In a rare joint initiative, an alliance of 63 technology companies, investors and nonprofit entities signed a letter to President Obama, James Clapper, Eric Holder and several congressional leaders late last week asking for government disclosure of digital communications monitoring. First reported by National Public Radio, the letter indicates: “The U.S. government should ensure that those companies who are entrusted with the privacy and security of their users’ data are allowed to regularly report statistics reflecting requests for information about their users.”
Grand Rapids Business Journal notes businesses in every region of the country have (some legal) duties to protect employee information, and notes the concerns of many local businesses related to security issues based on proprietary product or service information.
The ramifications are as significant on the local level as on the international level, and as such Grand Rapids Business Journal lends its voice to the initiative. Local tech companies are not alone in their concern. So, too, are the growing number of independent entrepreneurs and the increasing number of freelance service providers.
Parenthetically, the privacy concerns reported last week were given a sidebar in cyber security reports that also revealed college and university information systems are commonly targeted. The reports specifically cited the University of Wisconsin, where the volume of hacking attempts was reported as “stunning,” with 90,000 to 100,000 attempts per day from China alone.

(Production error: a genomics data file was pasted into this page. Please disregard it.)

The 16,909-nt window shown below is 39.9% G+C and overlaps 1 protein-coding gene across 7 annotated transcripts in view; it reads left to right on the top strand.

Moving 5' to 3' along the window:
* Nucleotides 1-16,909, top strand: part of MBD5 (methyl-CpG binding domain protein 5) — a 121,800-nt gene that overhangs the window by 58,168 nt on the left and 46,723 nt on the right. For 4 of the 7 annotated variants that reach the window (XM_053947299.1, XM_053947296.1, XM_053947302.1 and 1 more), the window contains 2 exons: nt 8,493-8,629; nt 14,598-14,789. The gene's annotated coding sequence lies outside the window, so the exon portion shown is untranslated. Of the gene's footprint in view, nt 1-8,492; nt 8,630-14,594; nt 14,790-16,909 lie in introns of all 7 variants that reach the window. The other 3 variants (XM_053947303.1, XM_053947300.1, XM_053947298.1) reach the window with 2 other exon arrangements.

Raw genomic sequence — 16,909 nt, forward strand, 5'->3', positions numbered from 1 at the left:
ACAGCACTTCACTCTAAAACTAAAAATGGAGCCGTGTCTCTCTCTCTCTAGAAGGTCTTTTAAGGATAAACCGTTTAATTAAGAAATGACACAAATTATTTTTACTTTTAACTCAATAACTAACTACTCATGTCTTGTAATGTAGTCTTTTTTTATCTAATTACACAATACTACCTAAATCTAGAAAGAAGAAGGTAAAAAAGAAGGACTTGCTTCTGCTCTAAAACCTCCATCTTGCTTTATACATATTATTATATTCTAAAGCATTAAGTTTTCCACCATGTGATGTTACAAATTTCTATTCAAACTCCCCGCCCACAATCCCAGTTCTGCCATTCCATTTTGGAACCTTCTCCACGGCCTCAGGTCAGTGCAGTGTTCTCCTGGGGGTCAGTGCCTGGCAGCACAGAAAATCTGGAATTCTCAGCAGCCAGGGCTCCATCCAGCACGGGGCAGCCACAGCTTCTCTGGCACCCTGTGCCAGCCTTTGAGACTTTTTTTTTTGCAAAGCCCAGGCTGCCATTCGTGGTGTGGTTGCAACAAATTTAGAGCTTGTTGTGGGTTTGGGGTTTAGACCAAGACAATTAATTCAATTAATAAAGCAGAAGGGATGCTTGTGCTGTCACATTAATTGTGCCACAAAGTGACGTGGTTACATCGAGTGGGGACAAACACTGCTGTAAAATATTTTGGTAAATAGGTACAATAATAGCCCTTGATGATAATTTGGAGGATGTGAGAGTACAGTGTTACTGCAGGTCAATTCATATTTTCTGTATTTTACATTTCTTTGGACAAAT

The 22 tech companies requesting surveillance transparency, including Apple Inc., AOL, Google, Facebook and Microsoft, specifically asked federal office holders and judicial leaders to allow the companies to report: the number of government requests for information about their users made under specific legal authorities; the number of individuals, accounts or devices for which information was requested under each authority; the number of requests under each authority that sought communications content, basic subscriber information and (or) other information.
The technology leaders — as well as the investors — should be recognized for their support of security on behalf of their users, and especially for their willingness to take the lead in providing information.
The letter also urges the Department of Justice, “on behalf of the relevant executive branch agencies, agree that Internet, telephone and web-based service providers may publish specific numbers regarding government requests authorized under specific national security authorities. … We further urge Congress to pass legislation requiring comprehensive transparency reporting by the federal government and clearly allowing for transparency reporting by companies without requiring companies to first seek permission from the government or the FISA Court.”
The Business Journal applauds the final paragraph of leadership:
“Just as the United States has long been an innovator when it comes to the Internet and products and services that rely upon the Internet, so, too, should it be an innovator when it comes to creating mechanisms to ensure that government is transparent, accountable and respectful of civil liberties and human rights.”